Here’s the speech he gave this week at the National Press Club:
Good morning and thank you. I’m honored to stand beside firefighter Stan Trojanowski, who responded to a 9-1-1 call from the World Trade Center moments after the terrorist attacks in 2001. As America grieved, Stan returned to the scene day after day, first in the hopes of rescuing those trapped in the rubble, then to recover remains of those who had perished. Today, he continues to deal with the terrible aftermath of that terrible day, as he deals with the toll his bravery and commitment have taken on his health.
Last month, Stan and other firefighters, police officers and construction workers who answered the call that day—who ran into the fire and into the dust clouds—posed a question to our elected leaders: What kind of country are we?
For seven years they had pressed for a law that would do one simple thing—take care of the heroes who got sick because of their selfless acts, who suffered because they said yes, without hesitation, when America needed them. But for seven years, our leaders would not say yes in return.
Congratulations, Stan, for finally succeeding.
The question of how our political system treated our 9-11 heroes like Stan resonates still in this new year: What kind of country are we? A country of isolated individuals fending for themselves or a country with shared values and a shared vision? A country with scant resources, fading glory and no choices? Or a blessed nation with the potential to do right by its people and be a leader in the world?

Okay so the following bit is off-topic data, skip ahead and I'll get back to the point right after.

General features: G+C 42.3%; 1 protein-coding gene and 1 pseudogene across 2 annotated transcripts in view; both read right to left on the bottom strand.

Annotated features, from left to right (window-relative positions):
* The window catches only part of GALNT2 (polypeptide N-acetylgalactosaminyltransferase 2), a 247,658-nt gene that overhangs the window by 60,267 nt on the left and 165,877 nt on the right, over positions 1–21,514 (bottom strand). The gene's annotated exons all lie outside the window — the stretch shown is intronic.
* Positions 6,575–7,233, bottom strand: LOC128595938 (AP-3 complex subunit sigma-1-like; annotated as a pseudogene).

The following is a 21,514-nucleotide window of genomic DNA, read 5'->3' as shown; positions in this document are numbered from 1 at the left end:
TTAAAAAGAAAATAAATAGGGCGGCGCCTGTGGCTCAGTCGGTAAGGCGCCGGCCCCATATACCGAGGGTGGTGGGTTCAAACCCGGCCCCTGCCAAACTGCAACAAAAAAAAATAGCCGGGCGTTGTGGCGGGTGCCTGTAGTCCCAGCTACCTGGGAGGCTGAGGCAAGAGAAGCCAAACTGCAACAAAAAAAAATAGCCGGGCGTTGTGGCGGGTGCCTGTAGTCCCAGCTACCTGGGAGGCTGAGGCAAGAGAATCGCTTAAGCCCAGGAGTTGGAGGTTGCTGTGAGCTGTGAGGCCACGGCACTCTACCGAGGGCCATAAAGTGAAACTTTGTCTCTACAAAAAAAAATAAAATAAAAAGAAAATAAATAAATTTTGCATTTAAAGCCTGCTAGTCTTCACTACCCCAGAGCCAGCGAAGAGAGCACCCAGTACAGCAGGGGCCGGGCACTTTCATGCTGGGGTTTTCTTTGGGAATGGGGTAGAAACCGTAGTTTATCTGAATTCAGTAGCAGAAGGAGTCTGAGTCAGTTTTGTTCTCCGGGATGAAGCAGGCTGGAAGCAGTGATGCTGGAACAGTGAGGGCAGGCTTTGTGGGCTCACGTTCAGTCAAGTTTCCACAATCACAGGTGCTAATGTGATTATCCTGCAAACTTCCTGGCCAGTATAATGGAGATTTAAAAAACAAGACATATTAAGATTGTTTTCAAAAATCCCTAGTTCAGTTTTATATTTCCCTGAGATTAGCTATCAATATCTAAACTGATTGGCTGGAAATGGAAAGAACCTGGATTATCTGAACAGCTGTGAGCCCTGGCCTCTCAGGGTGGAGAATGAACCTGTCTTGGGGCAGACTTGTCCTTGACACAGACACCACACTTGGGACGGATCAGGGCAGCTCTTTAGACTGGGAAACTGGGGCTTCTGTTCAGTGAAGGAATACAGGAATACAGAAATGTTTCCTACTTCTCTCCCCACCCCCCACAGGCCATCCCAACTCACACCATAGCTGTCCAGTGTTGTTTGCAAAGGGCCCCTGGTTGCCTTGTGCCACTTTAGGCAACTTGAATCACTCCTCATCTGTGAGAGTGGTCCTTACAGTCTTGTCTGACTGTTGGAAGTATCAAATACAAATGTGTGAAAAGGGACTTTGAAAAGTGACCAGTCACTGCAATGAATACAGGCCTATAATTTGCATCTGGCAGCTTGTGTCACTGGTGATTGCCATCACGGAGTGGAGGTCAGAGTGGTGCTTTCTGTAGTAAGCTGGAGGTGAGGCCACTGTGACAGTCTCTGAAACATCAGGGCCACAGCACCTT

The conventional wisdom in Washington and in statehouses around the nation is that we cannot afford to be the country we want to be. That could not be more wrong.
We can and should be building up the American middle class – not tearing it down. We should be honoring the heroes of 9-11, not turning them into scapegoats for a partisan political messaging operation. We should act like the wealthy, compassionate, imaginative country we are – not try to turn ourselves into a third-rate, impoverished “has-been.” The labor movement hasn’t given up on America – and we don’t expect our leaders to either.
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This is absolutely disgusting to me, for so many reasons — and people who support abortion rights should be even more concerned than people who don’t, because this kind of appalling clinic is the sort of shocking story that will be used to revoke those rights.